Here is a link to a video that we did where I go through my tool roll. I explain the stamps that I use and what type they are:
Links for tools and supplies:
The sewing machine that I use is the cobra class 4 from https://www.leathermachineco.com
If you have been involved in leather tooling for any length of time, you hear people talk about “Flow.” Many of us understand the premise behind the flow of leather floral designs, and many times we think we know what that means. But for some of us, we simply do not truly understand the concept of flow.
This article is a summary of the concept of “Flow” from our eBook “Introduction to Leather Floral Design” that I wrote in 2017.
For me “Flow” has always meant simply that whatever I draw within a pattern it should have the sense of movement and seem to be going somewhere and coming from some place.
This seems simple enough right?
When we are laying out a pattern within the boundaries of the item or the tooling window, we have to take into consideration first where we are going and second where we are coming from. These are the first two questions that I ask myself when I begin my layout.
Once we have a piece laid out in front of us and have determined the answers to these two questions, now we can determine the steps that we have to take to maintain the flow of the pattern. The flow of leather floral designs is not something that can be miscalculated because you chose the wrong direction. In floral layout, left to right or right to left is independent of flow. This means that we can have flow within the pattern no matter if one direction looks better than the other.
The flow of a pattern is set by deciding on a direction and taking the viewer on that journey without interruptions. Once the direction is decided, then the pattern layout is now bound by those directional choices as we begin layout. Decisions must be made according to the direction we have chosen.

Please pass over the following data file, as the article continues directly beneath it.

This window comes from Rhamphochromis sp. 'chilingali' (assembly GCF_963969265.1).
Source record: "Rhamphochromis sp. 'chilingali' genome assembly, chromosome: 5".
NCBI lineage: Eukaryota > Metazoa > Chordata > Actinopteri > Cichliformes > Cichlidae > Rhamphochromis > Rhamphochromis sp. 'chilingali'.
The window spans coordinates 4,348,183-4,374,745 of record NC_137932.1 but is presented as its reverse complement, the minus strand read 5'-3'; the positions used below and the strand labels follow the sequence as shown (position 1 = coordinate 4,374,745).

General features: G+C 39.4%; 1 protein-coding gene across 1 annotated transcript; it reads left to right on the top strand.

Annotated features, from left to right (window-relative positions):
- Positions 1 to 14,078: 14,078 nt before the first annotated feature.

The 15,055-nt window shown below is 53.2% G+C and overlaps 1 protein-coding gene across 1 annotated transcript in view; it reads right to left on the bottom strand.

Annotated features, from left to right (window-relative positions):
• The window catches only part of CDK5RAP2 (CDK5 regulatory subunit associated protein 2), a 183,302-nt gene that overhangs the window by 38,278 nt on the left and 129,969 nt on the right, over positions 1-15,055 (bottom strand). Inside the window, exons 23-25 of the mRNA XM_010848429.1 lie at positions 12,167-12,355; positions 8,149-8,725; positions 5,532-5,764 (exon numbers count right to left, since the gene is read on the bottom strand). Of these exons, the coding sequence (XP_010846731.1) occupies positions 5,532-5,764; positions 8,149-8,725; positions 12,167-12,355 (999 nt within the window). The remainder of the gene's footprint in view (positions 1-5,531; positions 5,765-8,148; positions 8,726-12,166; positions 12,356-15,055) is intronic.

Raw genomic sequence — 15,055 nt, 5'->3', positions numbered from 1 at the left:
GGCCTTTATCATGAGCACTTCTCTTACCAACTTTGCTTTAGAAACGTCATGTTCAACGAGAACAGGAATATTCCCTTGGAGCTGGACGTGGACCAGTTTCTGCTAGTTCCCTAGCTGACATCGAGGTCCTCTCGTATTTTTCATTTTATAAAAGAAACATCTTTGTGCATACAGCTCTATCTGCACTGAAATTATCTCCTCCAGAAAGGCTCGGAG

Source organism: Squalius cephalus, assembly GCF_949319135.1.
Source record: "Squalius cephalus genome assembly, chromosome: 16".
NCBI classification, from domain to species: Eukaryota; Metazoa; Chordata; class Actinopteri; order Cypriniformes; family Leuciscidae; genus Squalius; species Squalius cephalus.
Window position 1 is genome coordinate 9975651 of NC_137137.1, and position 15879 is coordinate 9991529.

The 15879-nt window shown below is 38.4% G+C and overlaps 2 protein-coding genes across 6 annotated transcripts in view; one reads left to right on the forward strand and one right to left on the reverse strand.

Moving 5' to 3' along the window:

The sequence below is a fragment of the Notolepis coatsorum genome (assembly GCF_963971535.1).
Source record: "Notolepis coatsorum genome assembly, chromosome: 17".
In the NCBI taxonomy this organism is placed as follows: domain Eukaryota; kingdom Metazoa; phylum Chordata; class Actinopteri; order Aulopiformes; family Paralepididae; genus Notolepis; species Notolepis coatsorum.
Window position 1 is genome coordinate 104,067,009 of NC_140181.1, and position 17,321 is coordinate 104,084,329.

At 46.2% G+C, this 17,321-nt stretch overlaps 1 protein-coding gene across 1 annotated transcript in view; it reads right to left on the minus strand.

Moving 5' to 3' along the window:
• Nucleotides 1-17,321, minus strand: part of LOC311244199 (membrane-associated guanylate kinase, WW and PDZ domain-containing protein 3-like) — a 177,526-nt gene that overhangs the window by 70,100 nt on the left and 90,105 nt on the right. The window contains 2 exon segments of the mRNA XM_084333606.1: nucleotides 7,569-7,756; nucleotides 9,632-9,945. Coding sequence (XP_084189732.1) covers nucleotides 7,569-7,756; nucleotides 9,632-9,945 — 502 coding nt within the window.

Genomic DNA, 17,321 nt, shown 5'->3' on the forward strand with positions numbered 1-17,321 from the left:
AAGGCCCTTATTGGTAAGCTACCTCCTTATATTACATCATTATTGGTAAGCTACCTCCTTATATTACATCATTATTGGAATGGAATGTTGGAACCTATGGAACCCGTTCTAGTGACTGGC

I see flow as my ability, as the viewer, to hop onto any point within a pattern with my eye and follow the pattern all the way through the piece. If I hit a spot within the pattern that dead ends and I am left with no place to go, then the flow has ended. There are times when this is appropriate but for now let’s just agree that we would rather not see this.
In this video, I go through the tools that I use everyday for my leather floral carving. Everybody has their own preference when it comes to stamping tools and this is what I use. Continue reading
If you tool leather for any length of time, you will find some pieces that seem to feel like your trying to carve into a piece of concrete. Nobody’s leather is perfect and every piece you pick up is different than the last…. Welcome to working with leather!
I have found that adding a little Murphy’s Oil Soap to your case water will help to lubricate the fibers and allow your swivel knife to glide through even tough leather a lot easier. As always, be sure your knife is sharp and strop it frequently.
Sometimes it’s the hard leather that produces the more elegant results, so try and relax and do your best… If leather tooling was easy everyone would be doing it.